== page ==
Online and peer support

We asked people about their experiences of looking for and receiving peer support for their symptoms of Long Covid. Peer support is given and received when people with similar experiences draw on each other for help and advice. The benefits of peer support can include feeling understood by others with similar experiences and learning about things that have helped them. Here we report what people said about their experiences of online and in-person peer support.

This page covers:

  • Online peer support
  • In-person peer support

Online peer support

Because it was unusual for people to know others with Long Covid symptoms, especially in 2020 and early 2021, they tended to turn to online resources for advice and support from other people with Long Covid. The people we interviewed looked for peer support online to different degrees – some were very involved with online support groups, others dipped in and out of them, and some did not use them at all.

Claire described herself as “very active in the Long Covid community”. She set up a Facebook group, was an active campaigner and was involved in setting up the first global conference on Long Covid.

Ben is an active member of a Facebook group for people with Long Covid. He explains how ‘long haulers’ with Long Covid can give useful advice. He says it is important for online group administrators to check no ‘misinformation’ is posted.

Sophie joined a Long Covid support group on Facebook but only looked at it briefly now and again because some of the content made her more worried.

Tom hadn’t looked for peer support online. He tends not to join forums or discussion groups, but he does lots of Google searches to find information.

Robert didn’t look for peer support online because he didn’t feel he needed it, although he described his loss of taste and smell as a “big slap in the face.” Penny didn’t look for peer support online or spend time searching for information on Long Covid. She thinks she is less ill than some others are. She sees herself as someone with ‘lingering symptoms,’ but not as someone with Long Covid. Helen felt she was spending too much time on forums and when her counsellor suggested that she stop looking at them, she said this was “really good advice” for her. Judy didn’t want to “dwell on the negatives” and wanted to get away from a “cycle of worrying.”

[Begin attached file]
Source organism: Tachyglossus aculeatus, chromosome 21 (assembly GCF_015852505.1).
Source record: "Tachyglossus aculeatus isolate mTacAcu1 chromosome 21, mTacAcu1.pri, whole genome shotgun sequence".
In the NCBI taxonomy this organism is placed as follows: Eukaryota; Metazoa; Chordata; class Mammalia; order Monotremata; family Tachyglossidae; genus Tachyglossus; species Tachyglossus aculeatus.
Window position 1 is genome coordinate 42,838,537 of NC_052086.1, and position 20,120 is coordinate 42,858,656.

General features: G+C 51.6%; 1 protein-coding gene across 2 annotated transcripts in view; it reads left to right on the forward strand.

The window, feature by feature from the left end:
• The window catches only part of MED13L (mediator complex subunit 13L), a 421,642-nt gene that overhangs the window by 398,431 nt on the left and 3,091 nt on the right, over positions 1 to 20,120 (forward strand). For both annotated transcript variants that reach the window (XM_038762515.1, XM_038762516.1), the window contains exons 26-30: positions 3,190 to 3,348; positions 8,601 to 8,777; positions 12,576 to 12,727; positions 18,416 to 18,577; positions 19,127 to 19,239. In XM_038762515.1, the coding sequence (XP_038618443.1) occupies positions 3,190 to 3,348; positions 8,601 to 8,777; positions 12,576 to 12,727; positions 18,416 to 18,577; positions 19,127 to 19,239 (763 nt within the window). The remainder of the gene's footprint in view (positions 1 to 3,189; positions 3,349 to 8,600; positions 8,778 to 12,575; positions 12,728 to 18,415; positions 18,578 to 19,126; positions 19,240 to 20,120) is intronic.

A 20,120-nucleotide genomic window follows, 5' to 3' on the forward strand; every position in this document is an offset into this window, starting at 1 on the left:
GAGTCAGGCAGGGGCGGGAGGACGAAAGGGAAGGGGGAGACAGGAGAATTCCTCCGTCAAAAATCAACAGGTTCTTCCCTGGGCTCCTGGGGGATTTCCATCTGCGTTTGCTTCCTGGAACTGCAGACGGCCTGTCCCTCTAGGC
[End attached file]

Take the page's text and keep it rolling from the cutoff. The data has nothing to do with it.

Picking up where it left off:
Judy was not a participant on any forums and stopped looking at them because she found it upsetting. She also felt she was not as ill as some other people with Long Covid.

The people we interviewed had different opinions about how helpful online peer support had been for them. Fiona A, Kate and Jessica found some social media groups negative and not reassuring while others were “a real source of positivity” (Kate). Jennifer described online peer support as a “major life saver.” It meant she could talk to other people who could understand her experiences. She could hear about things that other people with Long Covid thought might have worked for them. She learnt about pacing through a Facebook group and went to see a breathing specialist that another group member recommended. Adele said her “mind was blown” by being in touch with people with the same symptoms as her who had suggestions on how to relieve them. Ben also felt he had benefitted from other people’s experience in the Facebook group that he had joined. He advised others with Long Covid to find an online peer support group that they can use as a “sounding board” or suggested asking a family member to join on their behalf if they didn’t have enough energy themselves because online groups can take up a lot of energy.

Jennifer said that online peer groups had been the best source of emotional support for her.

Adele found it reassuring to share experiences with people with similar symptoms through a Facebook group for doctors with Long Covid.

Ben said his Long Covid Facebook group had been a good source of information on how to manage different symptoms. He recommended joining a private Facebook group.

Michelle told us about how it helped her to meet, online through Teams (an interactive meeting computer programme), with a small group of people with Long Covid in her area. She said: “It was just nice that [they] were there and you could see them on the Teams screen, and I didn’t feel like I was the only person in the world with [Long Covid] anymore.”

In-person peer support

A few people told us about experiences of in-person peer support when they had met or had been put in touch with others with Long Covid. This happened to Michael when he met others with Long Covid while taking part in a research study. He said, “I think everyone had this almost disbelief they were speaking to somebody who understands what it’s like to not be able to sit in a chair for too long [and] all the awful stuff that comes with Long Covid. And they kind of believe you automatically [and] that was really nice.” Kate said that a “good outcome” of her Long Covid clinic appointment was meeting four other people with Long Covid. She had been keeping in touch with them online every week. Emily felt that the “best thing” her GP had done for her was put her in touch with someone local who also had Long Covid. She found this an extremely positive experience.

Emily found it very helpful to meet in person with someone with Long Covid. This helped her feel to feel less lonely and like someone else finally understood.